He goes through two Hindi newspapers every day and even has teachers to help him pick up the language. Now that N Chandrababu Naidu is looking for a larger role in national politics, the former Andhra Pradesh chief minister is dead serious about learning Hindi.
Hailing from southern India, that too from the Rayalaseema region where Telugu is the dominant language and even Urdu is not spoken unlike in state capital Hyderabad, it is not an easy task for him.
But as convenor of the United National Progressive Alliance (UNPA) comprising six regional parties from across the country, Naidu knows he has to reach out to people in the Hindi heartland in the north.
And the 58-year-old Telugu Desam Party (TDP) chief is trying hard.
He is learning Hindi from a journalist as well as a teacher and is also taking help from his wife N. Bhuvaneshwari, an entrepreneur who has good command over the language.
Naidu, who had learnt the Hindi alphabet in school, goes through both the Hindi dailies published from Hyderabad every day. "He makes it a point to go through the headlines, if not the entire text," said a source.
"He is a very avid learner. The only problem is time. After spending a few hours on learning Hindi, he gets busy with party affairs. He tries to revive it when he has to address public meetings outside the state," said a close aide.
Before going for meetings, he rehearses his speeches and his teachers and wife help improve his pronunciation.
Sources close to Naidu say though he began learning the national language in 1996, a year after he became chief minister, he focused on it only in 2004 after losing power to the Congress party in the state.
"When he was in power he could spare little time to learn Hindi and even now he is so busy with meetings that he does not have time to regularly learn the language," a source told IANS.
After forming the UNPA with the Samajwadi Party and other parties last year, Naidu realised the importance of Hindi for communicating not just with other UNPA leaders but also with the people at large.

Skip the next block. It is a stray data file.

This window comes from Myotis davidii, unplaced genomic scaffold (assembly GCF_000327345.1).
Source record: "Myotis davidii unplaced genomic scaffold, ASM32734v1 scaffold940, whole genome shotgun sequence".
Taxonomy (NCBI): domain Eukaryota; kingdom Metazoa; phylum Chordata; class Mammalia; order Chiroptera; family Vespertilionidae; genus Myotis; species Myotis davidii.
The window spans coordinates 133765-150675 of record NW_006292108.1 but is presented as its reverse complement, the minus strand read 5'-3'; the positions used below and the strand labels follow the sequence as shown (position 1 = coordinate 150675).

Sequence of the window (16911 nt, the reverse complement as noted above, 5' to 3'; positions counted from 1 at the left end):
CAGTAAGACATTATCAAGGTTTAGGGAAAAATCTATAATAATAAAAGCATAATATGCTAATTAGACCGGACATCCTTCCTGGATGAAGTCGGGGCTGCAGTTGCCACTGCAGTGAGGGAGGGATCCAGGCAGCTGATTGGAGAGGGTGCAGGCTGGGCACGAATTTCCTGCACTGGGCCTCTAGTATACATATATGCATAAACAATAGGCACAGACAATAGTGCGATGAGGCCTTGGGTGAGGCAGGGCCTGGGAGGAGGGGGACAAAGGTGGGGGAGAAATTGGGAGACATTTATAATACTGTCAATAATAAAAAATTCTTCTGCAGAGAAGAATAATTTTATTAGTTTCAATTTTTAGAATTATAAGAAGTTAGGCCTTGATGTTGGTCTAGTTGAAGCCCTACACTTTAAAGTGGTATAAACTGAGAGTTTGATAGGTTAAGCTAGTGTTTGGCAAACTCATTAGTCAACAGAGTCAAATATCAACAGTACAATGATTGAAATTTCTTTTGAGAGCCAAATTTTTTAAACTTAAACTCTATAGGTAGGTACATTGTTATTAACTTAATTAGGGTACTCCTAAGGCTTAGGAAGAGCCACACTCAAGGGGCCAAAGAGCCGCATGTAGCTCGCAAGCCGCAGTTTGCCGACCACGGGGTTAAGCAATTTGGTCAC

As the UNPA is addressing a series of meetings on farmers' issues in different parts of the country, Naidu is delivering his speeches in Hindi.
When such public rallies were held in the Uttar Pradesh towns of Etawah in February and Azamgarh last month, he delivered the speeches in fluent Hindi much to the surprise of his UNPA allies and the public.
"Since he is yet to get a hold over the language, he is reading out the prepared text written in the Telugu script," said a close aide.
"He knows that English is not going to help him in sending his message as the majority of the people can't understand the language. He felt this is also essential to communicate with UNPA leaders like Mulayam Singh Yadav," said a TDP leader.
TDP sources said Naidu had been keen to learn Hindi after he became convenor of the United Front in 1996. "However, he was preoccupied with day-to-day governance and could not spare the time," said a leader.
He also felt the need when he emerged more powerful at the centre in 1999 and left the United Front to back the Bharatiya Janata Party (BJP)-led National Democratic Alliance (NDA) government.
The IT savvy leader, who was chief minister of the state from 1995 to 2004, could finally spare some time for learning Hindi after he lost power in the last elections.
Learning Hindi is difficult for politicians in the south, especially if they have no exposure to national politics. Former prime minister HD Deve Gowda, who is from Karnataka, in fact stunned everyone by delivering his Independence Day speech in chaste Hindi.
In Andhra Pradesh, many leaders who come from Hyderabad and other parts of Telangana can speak Hindi or Urdu but those from the coastal Andhra and Rayalaseema regions are not known to be familiar with the language.
Naidu holds a masters degree in economics from Sri Venkateswara University, Tirupati.